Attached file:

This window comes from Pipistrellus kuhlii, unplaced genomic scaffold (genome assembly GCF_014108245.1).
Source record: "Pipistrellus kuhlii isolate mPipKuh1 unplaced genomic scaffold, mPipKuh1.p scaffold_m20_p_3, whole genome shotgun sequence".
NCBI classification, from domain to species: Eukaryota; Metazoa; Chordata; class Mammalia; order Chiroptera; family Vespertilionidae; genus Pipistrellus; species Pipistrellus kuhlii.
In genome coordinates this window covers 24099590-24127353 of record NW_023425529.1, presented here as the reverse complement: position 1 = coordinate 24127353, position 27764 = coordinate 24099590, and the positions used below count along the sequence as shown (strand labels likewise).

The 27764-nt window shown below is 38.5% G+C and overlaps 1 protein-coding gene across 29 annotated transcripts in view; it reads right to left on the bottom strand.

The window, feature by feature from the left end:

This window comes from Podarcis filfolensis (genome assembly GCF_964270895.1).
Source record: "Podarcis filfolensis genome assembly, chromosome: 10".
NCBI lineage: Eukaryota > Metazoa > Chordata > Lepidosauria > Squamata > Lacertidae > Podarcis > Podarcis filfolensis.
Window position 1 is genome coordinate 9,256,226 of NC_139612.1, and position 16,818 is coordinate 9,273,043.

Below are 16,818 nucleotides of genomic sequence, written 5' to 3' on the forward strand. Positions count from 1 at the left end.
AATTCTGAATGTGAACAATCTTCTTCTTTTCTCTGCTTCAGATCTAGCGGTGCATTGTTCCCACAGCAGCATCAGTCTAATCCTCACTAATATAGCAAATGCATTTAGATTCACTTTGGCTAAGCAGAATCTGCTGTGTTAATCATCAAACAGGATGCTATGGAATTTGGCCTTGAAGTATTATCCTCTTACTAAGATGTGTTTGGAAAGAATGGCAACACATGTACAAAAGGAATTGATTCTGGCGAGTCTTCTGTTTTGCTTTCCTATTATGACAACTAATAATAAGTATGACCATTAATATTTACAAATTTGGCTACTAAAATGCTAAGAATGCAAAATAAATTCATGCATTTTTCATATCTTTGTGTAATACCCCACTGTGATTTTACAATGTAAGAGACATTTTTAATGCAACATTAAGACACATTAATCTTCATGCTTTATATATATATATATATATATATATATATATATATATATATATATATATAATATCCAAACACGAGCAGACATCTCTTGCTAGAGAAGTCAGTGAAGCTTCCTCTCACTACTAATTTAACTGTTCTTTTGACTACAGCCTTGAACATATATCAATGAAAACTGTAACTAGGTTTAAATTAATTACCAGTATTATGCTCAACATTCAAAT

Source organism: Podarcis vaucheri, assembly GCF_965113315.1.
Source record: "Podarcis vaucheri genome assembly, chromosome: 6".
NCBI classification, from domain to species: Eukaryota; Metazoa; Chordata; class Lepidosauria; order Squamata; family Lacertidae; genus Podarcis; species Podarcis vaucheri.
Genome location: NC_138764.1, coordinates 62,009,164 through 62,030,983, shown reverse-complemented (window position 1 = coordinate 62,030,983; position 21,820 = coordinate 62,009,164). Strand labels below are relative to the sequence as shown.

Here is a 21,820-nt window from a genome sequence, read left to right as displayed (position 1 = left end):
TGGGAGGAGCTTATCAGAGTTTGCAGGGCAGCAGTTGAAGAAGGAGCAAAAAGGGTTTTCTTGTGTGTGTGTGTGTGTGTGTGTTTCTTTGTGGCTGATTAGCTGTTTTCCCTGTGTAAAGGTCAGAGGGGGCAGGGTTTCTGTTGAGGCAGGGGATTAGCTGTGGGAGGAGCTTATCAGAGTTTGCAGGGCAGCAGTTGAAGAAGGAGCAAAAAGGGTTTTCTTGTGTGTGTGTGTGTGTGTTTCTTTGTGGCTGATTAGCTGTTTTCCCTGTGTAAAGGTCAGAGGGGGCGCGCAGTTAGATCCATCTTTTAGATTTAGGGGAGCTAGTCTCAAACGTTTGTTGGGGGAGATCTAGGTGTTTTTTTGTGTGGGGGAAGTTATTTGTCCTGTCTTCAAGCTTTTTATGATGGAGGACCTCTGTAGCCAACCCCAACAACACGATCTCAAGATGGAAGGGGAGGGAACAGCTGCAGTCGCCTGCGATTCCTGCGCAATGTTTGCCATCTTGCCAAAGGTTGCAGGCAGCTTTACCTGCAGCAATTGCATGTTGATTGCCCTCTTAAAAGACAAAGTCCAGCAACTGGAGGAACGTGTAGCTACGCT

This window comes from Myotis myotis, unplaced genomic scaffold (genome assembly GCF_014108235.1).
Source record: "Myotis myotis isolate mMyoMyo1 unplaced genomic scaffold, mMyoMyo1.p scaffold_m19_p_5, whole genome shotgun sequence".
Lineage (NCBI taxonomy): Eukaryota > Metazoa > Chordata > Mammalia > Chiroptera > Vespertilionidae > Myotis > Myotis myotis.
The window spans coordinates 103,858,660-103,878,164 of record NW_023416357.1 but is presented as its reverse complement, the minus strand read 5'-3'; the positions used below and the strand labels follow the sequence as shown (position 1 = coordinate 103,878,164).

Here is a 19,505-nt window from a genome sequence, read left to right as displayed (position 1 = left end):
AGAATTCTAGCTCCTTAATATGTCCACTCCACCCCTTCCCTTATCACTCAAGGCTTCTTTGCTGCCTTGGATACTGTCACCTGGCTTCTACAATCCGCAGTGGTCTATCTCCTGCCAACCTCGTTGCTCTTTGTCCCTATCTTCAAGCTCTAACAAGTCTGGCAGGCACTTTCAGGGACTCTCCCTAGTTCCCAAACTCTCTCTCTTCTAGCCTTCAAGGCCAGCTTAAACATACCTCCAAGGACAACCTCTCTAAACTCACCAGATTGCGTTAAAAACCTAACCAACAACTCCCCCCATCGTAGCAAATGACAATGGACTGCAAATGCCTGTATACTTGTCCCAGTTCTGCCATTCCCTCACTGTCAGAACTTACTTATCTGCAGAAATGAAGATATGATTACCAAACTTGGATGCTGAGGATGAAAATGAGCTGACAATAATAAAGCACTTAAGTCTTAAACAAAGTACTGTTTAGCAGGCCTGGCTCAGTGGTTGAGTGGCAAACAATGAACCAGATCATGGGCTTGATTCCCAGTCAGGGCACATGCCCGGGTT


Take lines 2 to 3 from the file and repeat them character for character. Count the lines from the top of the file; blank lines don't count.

Source record: "Pipistrellus kuhlii isolate mPipKuh1 unplaced genomic scaffold, mPipKuh1.p scaffold_m20_p_3, whole genome shotgun sequence".
NCBI classification, from domain to species: Eukaryota; Metazoa; Chordata; class Mammalia; order Chiroptera; family Vespertilionidae; genus Pipistrellus; species Pipistrellus kuhlii.